By Craig Mathieson
Isla Fischer in Wolf Like Me, Tom Hiddleston in Loki, Zan Rowe in Take 5 with Zan Rowe and Murray Cook in Hot Potato: The Story of the Wiggles. Credit: Stan, Disney+, ABC, Amazon Prime.
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I finally did it! I found a way to think about the big streamers and their many offerings even more than normal. These past few weeks I’ve been on a side mission, creating lists of the 20 essential scripted shows available through Netflix, Stan, Disney+ and Binge − stay tuned for Amazon Prime.
As a curatorial task it was ludicrously tricky – each of my “tight” shortlists, carefully compiled for each, usually contained more than 50 titles. It made me reflect not just on what makes a truly great show, but also how we know we’re watching one. Each of the four lists I’ve put together so far included entries I found by accident, shows I changed my mind about, or rediscoveries made years after their debut or conclusion. It is harder than ever to start a meaningful search, as the scope is so vast.
Are there seasons coming out in October that will one day make my top 20 list? It would be rash to go that far, but it is a month notable for second seasons of several promising series.
If you’re not across the first season of these shows, let this month’s list help you get up to speed. There’s plenty here for your personal watchlist, whether you need a new comedy or a rewarding crime or police procedural.
Aya Furukawa as Tina, Kate Siegel as Camille L’Espanaye and Igby Rigney as Toby in The Fall of the House of Usher.Credit: Eike Schroter/Netflix
My top Netflix recommendation is The Fall of the House of Usher (October 12).
Mike Flanagan is Netflix’s in-house horror maven. Over the past five years he’s produced a succession of limited series for the platform – starting with the essential The Haunting of Hill House – that invoke the genre’s classic texts and reflect contemporary concerns. His latest show, adapted from the Edgar Allan Poe short story of the same name, is about the corrupt and uncaring CEO of a family-run pharmaceutical company, Roderick Usher (Bruce Greenwood), whose pampered offspring start dying in particularly bloody but appropriate ways. The nod to Richard Sackler, whose Purdue Pharma unleashed OxyContin, is obvious, and while Flanagan has a masterful touch with menacing suggestion and buried trauma, a first look suggests this is the one with the blood and gore.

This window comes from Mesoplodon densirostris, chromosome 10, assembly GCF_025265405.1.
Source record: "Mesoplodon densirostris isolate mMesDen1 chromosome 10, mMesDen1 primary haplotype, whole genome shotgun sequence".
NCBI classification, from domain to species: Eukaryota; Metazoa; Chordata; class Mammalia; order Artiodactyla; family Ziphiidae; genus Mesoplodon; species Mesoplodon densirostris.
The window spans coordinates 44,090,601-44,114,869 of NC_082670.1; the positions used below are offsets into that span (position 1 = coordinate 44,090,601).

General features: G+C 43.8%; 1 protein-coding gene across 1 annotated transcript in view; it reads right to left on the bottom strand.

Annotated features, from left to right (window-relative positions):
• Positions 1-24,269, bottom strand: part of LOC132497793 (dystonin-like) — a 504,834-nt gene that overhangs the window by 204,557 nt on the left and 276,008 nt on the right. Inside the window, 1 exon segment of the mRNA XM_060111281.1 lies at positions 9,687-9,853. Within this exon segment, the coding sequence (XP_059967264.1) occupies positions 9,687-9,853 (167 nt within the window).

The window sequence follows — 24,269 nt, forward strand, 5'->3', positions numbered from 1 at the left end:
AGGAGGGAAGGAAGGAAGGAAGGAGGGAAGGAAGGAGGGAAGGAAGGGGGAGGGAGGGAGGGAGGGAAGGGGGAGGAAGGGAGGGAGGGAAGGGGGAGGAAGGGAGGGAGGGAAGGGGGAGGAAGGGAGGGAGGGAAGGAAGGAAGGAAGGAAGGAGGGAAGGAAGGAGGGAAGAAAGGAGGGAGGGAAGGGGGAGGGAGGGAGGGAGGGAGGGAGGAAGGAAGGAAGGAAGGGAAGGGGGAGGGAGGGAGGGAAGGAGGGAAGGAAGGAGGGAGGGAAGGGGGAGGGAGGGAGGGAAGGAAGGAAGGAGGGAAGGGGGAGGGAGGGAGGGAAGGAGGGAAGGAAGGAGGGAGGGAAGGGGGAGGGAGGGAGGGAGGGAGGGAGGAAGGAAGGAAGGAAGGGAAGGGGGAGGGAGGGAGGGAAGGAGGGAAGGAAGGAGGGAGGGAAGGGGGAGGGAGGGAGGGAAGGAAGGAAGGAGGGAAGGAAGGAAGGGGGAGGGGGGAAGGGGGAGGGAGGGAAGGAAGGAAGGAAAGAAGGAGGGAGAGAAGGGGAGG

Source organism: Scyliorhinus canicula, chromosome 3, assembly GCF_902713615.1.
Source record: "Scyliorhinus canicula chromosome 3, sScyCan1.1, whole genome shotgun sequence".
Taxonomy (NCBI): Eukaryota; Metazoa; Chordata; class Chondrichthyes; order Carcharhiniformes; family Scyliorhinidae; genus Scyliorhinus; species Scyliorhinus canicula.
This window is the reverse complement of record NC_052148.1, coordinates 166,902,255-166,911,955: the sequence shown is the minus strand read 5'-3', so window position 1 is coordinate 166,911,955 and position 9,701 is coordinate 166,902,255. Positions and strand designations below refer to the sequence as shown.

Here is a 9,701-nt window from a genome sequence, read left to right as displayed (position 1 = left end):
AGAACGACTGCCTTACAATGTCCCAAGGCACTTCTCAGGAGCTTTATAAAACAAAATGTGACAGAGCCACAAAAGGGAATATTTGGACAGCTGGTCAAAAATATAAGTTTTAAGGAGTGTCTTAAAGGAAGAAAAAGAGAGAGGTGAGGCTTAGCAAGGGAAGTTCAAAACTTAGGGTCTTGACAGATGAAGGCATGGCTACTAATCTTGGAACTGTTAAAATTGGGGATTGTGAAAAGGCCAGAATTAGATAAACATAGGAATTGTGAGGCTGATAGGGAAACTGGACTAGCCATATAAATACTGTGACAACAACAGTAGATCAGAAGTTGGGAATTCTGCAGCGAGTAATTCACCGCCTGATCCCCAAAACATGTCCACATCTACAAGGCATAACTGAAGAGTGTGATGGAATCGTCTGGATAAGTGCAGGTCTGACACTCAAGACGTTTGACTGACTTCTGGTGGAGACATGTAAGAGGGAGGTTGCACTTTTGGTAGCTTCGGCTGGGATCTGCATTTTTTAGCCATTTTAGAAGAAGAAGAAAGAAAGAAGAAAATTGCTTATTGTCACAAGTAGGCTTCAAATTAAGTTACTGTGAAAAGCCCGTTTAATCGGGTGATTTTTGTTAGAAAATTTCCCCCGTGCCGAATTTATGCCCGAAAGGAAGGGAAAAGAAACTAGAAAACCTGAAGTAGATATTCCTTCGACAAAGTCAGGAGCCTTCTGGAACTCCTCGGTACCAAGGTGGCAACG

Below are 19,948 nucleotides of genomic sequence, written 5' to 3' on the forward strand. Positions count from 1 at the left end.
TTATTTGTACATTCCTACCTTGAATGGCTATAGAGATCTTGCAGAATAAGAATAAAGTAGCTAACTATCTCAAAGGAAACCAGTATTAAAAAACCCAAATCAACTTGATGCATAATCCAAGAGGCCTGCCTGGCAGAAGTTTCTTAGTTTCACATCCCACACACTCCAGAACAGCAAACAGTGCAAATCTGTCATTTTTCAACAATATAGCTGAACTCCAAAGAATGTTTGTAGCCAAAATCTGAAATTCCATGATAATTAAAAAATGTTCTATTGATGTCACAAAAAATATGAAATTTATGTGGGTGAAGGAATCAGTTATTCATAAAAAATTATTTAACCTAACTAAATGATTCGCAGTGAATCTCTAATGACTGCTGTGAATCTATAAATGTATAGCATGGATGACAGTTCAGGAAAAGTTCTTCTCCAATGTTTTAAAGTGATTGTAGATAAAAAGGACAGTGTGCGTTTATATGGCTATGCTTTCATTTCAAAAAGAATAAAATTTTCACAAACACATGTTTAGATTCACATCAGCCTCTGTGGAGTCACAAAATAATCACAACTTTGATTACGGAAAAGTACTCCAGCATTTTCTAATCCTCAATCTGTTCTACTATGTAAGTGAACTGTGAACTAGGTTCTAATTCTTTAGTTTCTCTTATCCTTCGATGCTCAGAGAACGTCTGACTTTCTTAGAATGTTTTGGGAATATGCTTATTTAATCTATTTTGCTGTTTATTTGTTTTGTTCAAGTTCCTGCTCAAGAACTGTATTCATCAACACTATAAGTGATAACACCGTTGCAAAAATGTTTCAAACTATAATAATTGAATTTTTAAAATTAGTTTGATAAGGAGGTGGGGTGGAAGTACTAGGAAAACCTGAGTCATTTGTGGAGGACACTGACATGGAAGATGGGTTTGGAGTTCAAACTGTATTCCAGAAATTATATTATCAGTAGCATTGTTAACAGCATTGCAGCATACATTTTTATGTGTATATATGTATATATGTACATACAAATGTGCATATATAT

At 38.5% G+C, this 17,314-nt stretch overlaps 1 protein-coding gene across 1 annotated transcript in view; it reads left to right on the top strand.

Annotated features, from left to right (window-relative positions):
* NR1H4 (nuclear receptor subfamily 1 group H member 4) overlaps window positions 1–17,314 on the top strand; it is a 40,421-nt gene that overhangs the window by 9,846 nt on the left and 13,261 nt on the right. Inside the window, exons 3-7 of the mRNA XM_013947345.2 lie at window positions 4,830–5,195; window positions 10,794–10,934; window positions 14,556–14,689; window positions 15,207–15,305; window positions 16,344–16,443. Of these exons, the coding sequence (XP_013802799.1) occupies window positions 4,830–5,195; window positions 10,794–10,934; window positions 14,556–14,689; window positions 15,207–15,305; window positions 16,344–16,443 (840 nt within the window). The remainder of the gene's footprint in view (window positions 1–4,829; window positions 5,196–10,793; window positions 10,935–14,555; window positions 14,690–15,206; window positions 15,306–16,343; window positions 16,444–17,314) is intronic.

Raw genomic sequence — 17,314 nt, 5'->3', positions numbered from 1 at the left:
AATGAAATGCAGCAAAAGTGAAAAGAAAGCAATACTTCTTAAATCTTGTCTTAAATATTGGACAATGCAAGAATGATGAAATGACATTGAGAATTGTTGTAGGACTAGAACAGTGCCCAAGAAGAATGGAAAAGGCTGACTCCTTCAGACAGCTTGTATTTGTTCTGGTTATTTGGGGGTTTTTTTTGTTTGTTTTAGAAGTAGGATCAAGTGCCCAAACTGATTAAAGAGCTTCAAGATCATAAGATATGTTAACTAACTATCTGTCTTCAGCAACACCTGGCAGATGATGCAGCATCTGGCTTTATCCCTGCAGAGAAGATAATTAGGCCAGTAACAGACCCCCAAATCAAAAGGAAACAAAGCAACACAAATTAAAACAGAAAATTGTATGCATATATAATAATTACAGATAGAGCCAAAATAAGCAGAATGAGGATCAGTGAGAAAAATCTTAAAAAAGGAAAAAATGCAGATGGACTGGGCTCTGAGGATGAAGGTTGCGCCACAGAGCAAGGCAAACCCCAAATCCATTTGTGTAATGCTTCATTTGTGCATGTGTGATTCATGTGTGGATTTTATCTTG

Also on Netflix: Hear me out, please. If one British crime thriller about a detective investigating a mysterious death is good viewing, what about four simultaneously? Adapted from Si Spencer’s graphic novel of the same name, Bodies (October 19) is a temporal murder mystery, as four very different London police detectives in different years – 1890, 1941, 2023 and 2053 – all discover the same dead body. This is the kind of knotty, conspiratorial science-fiction I (and the other devotees of Netflix’s Dark) get very excited about, with an exemplary ensemble cast led by Stephen Graham (The Irishman), Shira Haas (Unorthodox), and Kyle Soller (Andor) adding to the anticipation.
Sophie Wilde is having a moment. Just two years after making her screen debut in the Stan series Eden, the young Australian actor gave a vivid, standout performance in the Adelaide-to-the-world horror film hit Talk to Me. Now she’s starring in the bittersweet Netflix comedy Everything Now (October 5), a British coming-of-age series in which her character, Mia, is returning to high school after seven months away dealing with an eating disorder. Mia is trying to hold it together, but also wants to tick off an adolescent bucket list that includes sex, substances and a genuine relationship. If it clicks, the show could be a successor to Netflix’s just concluded Sex Education – albeit with cooler-looking parties.
September highlights: The British coming-of-age comedy Sex Education went out on a strong final note, Jackie director Pablo Larrain returned to Chile’s past for the Pinochet horror of El Conde, and One Piece was the live action anime adaptation that worked.
Our Flag Means Death, season two.